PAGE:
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Vitamin D Deficiency and Hair Loss: Everything You Need to Know

By Neha Kashyap
Reviewed by Jennifer T. Haley, MD, FAAD on November 18, 2020
Here’s how being low on vitamin D could be causing your hair loss.

Hair loss, also known as alopecia, can occur for several reasons, including hormones, genetics, life stress, and medication. Hair loss can sometimes signal a vitamin deficiency, including low vitamin D levels. Here’s more on how vitamin D could affect hair loss and what to do about it.

Can Vitamin D Deficiency Cause Hair Loss?

Vitamin D is metabolized in the skin by keratinocytes. These are skin cells that process keratin, a protein in hair, nails, and skin. When the body doesn’t have enough vitamin D, keratinocytes in hair follicles have trouble regulating hair growth and shedding.

“There is a link between vitamin D deficiency and alopecia, and it is often one of the common causes of thinning hair or hair loss in men or women,” Arielle Levitan, MD, an internal medicine physician in Chicago, tells WebMD Connect to Care. 

A 2017 review in the International Journal of Molecular Sciences found that low vitamin D levels have been linked to: 

A 2019 study in the Indian Dermatology Online Journal found vitamin D deficiencies could worsen hair loss over time. And a 2016 study from the International Journal of Trichology found that among younger people with hair loss, women showed greater vitamin D deficiency.

Is Vitamin D Deficiency Hair Loss Reversible?

Vitamin D supplements could help if a vitamin D deficiency is contributing to your hair loss. Vitamin D can come in a pill, or it can be applied to the skin through creams like calcipotriol, a psoriasis drug that has shown promise in treating hair loss.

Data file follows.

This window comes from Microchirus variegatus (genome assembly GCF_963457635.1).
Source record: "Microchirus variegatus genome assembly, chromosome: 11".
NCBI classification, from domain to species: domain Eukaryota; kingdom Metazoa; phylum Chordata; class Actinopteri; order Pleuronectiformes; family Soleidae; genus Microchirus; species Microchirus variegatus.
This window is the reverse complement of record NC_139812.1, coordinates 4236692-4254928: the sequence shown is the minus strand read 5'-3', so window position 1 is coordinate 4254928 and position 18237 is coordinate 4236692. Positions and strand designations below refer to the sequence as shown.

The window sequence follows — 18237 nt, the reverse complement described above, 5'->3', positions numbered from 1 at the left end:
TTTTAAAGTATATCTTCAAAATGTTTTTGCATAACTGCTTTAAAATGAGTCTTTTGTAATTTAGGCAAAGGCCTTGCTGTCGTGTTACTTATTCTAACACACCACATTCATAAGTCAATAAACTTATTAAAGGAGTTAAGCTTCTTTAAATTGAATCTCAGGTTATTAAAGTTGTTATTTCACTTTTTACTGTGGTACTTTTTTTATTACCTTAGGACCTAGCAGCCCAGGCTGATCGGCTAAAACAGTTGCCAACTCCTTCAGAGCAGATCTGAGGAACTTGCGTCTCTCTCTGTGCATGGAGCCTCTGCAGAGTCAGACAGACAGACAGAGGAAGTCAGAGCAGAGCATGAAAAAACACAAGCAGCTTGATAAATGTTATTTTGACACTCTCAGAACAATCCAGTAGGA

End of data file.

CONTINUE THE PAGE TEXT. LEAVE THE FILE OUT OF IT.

“Supplementing vitamin D can often be helpful since most people are deficient—along with other key nutrients, typically iron, vitamin C, and biotin—in restoring hair loss. It certainly helps thicken existing hair,” Levitan says. “The amount to take varies on the individual's needs, based on who they are, sun exposure, and other medical problems.”

Getting 10 to 30 minutes of sun exposure is a way to get vitamin D, but this could raise skin cancer risks. The amount of sun needed to form Vitamin D will vary depending on your skin type, how much skin is exposed, and where you live. According to Levitan, getting between 800 and 2,000 IU—or 20 to 50 micrograms—of vitamin D daily is usually enough, and “too much can cause toxicity.” Some people require 5,000 IU daily to maintain optimum blood levels and Vitamin D should be taken in the morning with Magnesium for maximum bioavailability.

When it comes to alopecia from autoimmune conditions, or diseases where the body attacks its own hair follicles, it’s best to see a doctor. Treatments for alopecia areata, for example, can include steroid injections and creams, according to the National Alopecia Areata Foundation. While research has linked low vitamin D levels to alopecia areata, the exact mechanism is not yet understood, according to a 2019 review in the American Journal of Translational Research.

Get Help Now

Don’t wait. The sooner you address the symptoms of hair loss, the more likely you are to prevent irreversible damage. Speak to a medical professional today to begin your journey to a fuller head of hair.